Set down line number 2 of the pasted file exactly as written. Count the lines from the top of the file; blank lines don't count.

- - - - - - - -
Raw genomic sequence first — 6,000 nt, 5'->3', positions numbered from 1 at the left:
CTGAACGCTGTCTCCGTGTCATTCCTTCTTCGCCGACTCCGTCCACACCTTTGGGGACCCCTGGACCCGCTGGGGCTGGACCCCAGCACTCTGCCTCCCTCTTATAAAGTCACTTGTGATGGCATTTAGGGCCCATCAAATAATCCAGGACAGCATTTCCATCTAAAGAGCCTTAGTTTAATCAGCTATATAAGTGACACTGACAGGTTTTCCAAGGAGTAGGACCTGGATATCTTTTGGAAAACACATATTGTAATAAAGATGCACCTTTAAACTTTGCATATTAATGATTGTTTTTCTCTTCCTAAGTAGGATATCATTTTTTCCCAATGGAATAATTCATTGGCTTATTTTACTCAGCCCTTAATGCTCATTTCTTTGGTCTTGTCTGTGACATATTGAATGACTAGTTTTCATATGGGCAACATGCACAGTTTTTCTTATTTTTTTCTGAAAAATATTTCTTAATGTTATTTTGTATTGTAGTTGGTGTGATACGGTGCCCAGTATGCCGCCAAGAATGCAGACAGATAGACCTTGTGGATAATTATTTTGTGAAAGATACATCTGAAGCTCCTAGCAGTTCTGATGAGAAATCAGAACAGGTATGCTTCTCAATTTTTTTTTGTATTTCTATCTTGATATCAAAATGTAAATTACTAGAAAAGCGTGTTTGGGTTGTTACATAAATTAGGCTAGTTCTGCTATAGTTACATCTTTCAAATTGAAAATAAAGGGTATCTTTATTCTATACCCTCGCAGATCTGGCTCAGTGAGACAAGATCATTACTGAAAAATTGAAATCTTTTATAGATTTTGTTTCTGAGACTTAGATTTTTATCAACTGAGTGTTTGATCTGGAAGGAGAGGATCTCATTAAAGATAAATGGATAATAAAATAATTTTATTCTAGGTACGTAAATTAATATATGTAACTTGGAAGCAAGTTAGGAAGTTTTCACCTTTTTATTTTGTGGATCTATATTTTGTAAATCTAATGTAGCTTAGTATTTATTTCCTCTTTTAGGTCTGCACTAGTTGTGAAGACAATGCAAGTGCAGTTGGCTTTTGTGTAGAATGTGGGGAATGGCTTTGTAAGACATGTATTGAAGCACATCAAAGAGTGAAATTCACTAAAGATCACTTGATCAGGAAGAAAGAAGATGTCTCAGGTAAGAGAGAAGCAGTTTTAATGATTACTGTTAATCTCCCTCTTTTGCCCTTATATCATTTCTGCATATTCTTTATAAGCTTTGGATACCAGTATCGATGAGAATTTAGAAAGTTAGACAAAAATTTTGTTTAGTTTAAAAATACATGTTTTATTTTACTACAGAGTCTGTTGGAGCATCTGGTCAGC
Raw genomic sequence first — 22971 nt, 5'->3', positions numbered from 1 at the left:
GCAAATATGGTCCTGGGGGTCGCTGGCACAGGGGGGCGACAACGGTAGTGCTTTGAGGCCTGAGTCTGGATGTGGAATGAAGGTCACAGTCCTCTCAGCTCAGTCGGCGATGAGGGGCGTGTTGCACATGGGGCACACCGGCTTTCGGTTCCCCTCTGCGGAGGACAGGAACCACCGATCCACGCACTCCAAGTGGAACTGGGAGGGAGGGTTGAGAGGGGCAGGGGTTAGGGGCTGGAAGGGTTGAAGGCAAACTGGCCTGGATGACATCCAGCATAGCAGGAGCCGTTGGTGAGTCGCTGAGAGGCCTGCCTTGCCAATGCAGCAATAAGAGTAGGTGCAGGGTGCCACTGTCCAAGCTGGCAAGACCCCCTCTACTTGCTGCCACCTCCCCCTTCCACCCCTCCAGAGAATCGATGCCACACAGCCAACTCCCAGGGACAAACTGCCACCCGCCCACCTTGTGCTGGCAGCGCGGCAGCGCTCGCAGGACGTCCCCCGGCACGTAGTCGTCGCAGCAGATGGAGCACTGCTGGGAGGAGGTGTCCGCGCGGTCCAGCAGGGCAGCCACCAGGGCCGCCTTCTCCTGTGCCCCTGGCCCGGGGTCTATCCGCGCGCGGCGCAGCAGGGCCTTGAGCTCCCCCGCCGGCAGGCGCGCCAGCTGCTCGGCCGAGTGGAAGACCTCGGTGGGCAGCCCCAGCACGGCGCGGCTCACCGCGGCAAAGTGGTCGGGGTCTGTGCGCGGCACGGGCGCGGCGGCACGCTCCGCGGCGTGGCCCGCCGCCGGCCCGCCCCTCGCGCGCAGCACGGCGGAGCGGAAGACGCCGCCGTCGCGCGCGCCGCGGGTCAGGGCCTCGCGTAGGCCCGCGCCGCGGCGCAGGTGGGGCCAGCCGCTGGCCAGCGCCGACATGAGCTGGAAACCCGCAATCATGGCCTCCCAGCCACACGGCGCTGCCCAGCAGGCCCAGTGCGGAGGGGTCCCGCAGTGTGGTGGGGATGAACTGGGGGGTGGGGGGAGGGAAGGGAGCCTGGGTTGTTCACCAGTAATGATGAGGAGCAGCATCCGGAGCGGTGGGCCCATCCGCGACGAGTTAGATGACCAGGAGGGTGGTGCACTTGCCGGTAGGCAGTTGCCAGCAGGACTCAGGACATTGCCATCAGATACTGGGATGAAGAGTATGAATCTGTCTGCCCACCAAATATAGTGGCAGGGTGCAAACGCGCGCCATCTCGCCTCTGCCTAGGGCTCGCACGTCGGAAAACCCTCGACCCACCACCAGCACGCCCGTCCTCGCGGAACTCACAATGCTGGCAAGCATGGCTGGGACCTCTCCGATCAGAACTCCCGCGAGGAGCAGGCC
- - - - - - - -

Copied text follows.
CTGAACGCTGTCTCCGTGTCATTCCTTCTTCGCCGACTCCGTCCACACCTTTGGGGACCCCTGGACCCGCTGGGGCTGGACCCCAGCACTCTGCCTCCCTCTTATAAAGTCACTTGTGATGGCATTTAGGGCCCATCAAATAATCCAGGACAGCATTTCCATCTAAAGAGCCTTAGTTTAATCAGCTATATAAGTGACACTGACAGGTTTTCCAAGGAGTAGGACCTGGATATCTTTTGGAAAACACATATTGTAATAAAGATGCACCTTTAAACTTTGCATATTAATGATTGTTTTTCTCTTCCTAAGTAGGATATCATTTTTTCCCAATGGAATAATTCATTGGCTTATTTTACTCAGCCCTTAATGCTCATTTCTTTGGTCTTGTCTGTGACATATTGAATGACTAGTTTTCATATGGGCAACATGCACAGTTTTTCTTATTTTTTTCTGAAAAATATTTCTTAATGTTATTTTGTATTGTAGTTGGTGTGATACGGTGCCCAGTATGCCGCCAAGAATGCAGACAGATAGACCTTGTGGATAATTATTTTGTGAAAGATACATCTGAAGCTCCTAGCAGTTCTGATGAGAAATCAGAACAGGTATGCTTCTCAATTTTTTTTTGTATTTCTATCTTGATATCAAAATGTAAATTACTAGAAAAGCGTGTTTGGGTTGTTACATAAATTAGGCTAGTTCTGCTATAGTTACATCTTTCAAATTGAAAATAAAGGGTATCTTTATTCTATACCCTCGCAGATCTGGCTCAGTGAGACAAGATCATTACTGAAAAATTGAAATCTTTTATAGATTTTGTTTCTGAGACTTAGATTTTTATCAACTGAGTGTTTGATCTGGAAGGAGAGGATCTCATTAAAGATAAATGGATAATAAAATAATTTTATTCTAGGTACGTAAATTAATATATGTAACTTGGAAGCAAGTTAGGAAGTTTTCACCTTTTTATTTTGTGGATCTATATTTTGTAAATCTAATGTAGCTTAGTATTTATTTCCTCTTTTAGGTCTGCACTAGTTGTGAAGACAATGCAAGTGCAGTTGGCTTTTGTGTAGAATGTGGGGAATGGCTTTGTAAGACATGTATTGAAGCACATCAAAGAGTGAAATTCACTAAAGATCACTTGATCAGGAAGAAAGAAGATGTCTCAGGTAAGAGAGAAGCAGTTTTAATGATTACTGTTAATCTCCCTCTTTTGCCCTTATATCATTTCTGCATATTCTTTATAAGCTTTGGATACCAGTATCGATGAGAATTTAGAAAGTTAGACAAAAATTTTGTTTAGTTTAAAAATACATGTTTTATTTTACTACAGAGTCTGTTGGAGCATCTGGTCAGC